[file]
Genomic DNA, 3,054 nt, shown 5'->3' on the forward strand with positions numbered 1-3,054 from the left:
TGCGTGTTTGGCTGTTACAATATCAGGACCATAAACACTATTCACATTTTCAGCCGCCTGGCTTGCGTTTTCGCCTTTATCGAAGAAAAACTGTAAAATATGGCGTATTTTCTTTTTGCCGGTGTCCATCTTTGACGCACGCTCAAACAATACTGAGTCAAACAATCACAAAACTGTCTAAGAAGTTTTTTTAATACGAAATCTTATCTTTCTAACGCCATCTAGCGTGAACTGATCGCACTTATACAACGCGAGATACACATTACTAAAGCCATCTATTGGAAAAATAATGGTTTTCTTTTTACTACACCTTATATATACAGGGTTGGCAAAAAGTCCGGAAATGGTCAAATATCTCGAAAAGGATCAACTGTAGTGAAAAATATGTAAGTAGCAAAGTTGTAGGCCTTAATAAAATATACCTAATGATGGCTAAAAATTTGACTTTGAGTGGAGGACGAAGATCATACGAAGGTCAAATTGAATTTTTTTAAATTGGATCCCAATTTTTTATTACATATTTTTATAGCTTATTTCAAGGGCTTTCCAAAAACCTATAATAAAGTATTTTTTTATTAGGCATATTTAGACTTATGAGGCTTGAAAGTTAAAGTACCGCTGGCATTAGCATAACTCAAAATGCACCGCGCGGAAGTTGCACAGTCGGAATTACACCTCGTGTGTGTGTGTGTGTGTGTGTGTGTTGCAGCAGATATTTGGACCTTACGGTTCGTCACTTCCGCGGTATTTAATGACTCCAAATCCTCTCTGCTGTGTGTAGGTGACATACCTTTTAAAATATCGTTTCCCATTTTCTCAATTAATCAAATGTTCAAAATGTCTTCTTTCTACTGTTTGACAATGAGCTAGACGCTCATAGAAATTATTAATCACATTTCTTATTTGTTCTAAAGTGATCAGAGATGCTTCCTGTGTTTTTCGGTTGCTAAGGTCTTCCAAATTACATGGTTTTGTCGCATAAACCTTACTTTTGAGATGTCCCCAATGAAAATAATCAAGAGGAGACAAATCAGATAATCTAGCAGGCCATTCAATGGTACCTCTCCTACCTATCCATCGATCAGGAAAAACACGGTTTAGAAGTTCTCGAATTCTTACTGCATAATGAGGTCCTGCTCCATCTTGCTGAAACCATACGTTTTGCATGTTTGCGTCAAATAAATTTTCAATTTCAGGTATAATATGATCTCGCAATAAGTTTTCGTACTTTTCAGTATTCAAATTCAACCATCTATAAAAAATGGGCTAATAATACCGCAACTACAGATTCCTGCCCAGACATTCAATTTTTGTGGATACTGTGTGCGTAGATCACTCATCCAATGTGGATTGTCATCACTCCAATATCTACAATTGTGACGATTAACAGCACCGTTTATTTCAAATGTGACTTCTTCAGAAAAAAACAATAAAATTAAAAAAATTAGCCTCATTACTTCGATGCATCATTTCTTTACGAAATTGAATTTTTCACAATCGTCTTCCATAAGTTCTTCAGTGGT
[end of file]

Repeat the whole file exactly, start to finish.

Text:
Genomic DNA, 3,054 nt, shown 5'->3' on the forward strand with positions numbered 1-3,054 from the left:
TGCGTGTTTGGCTGTTACAATATCAGGACCATAAACACTATTCACATTTTCAGCCGCCTGGCTTGCGTTTTCGCCTTTATCGAAGAAAAACTGTAAAATATGGCGTATTTTCTTTTTGCCGGTGTCCATCTTTGACGCACGCTCAAACAATACTGAGTCAAACAATCACAAAACTGTCTAAGAAGTTTTTTTAATACGAAATCTTATCTTTCTAACGCCATCTAGCGTGAACTGATCGCACTTATACAACGCGAGATACACATTACTAAAGCCATCTATTGGAAAAATAATGGTTTTCTTTTTACTACACCTTATATATACAGGGTTGGCAAAAAGTCCGGAAATGGTCAAATATCTCGAAAAGGATCAACTGTAGTGAAAAATATGTAAGTAGCAAAGTTGTAGGCCTTAATAAAATATACCTAATGATGGCTAAAAATTTGACTTTGAGTGGAGGACGAAGATCATACGAAGGTCAAATTGAATTTTTTTAAATTGGATCCCAATTTTTTATTACATATTTTTATAGCTTATTTCAAGGGCTTTCCAAAAACCTATAATAAAGTATTTTTTTATTAGGCATATTTAGACTTATGAGGCTTGAAAGTTAAAGTACCGCTGGCATTAGCATAACTCAAAATGCACCGCGCGGAAGTTGCACAGTCGGAATTACACCTCGTGTGTGTGTGTGTGTGTGTGTGTGTTGCAGCAGATATTTGGACCTTACGGTTCGTCACTTCCGCGGTATTTAATGACTCCAAATCCTCTCTGCTGTGTGTAGGTGACATACCTTTTAAAATATCGTTTCCCATTTTCTCAATTAATCAAATGTTCAAAATGTCTTCTTTCTACTGTTTGACAATGAGCTAGACGCTCATAGAAATTATTAATCACATTTCTTATTTGTTCTAAAGTGATCAGAGATGCTTCCTGTGTTTTTCGGTTGCTAAGGTCTTCCAAATTACATGGTTTTGTCGCATAAACCTTACTTTTGAGATGTCCCCAATGAAAATAATCAAGAGGAGACAAATCAGATAATCTAGCAGGCCATTCAATGGTACCTCTCCTACCTATCCATCGATCAGGAAAAACACGGTTTAGAAGTTCTCGAATTCTTACTGCATAATGAGGTCCTGCTCCATCTTGCTGAAACCATACGTTTTGCATGTTTGCGTCAAATAAATTTTCAATTTCAGGTATAATATGATCTCGCAATAAGTTTTCGTACTTTTCAGTATTCAAATTCAACCATCTATAAAAAATGGGCTAATAATACCGCAACTACAGATTCCTGCCCAGACATTCAATTTTTGTGGATACTGTGTGCGTAGATCACTCATCCAATGTGGATTGTCATCACTCCAATATCTACAATTGTGACGATTAACAGCACCGTTTATTTCAAATGTGACTTCTTCAGAAAAAAACAATAAAATTAAAAAAATTAGCCTCATTACTTCGATGCATCATTTCTTTACGAAATTGAATTTTTCACAATCGTCTTCCATAAGTTCTTCAGTGGT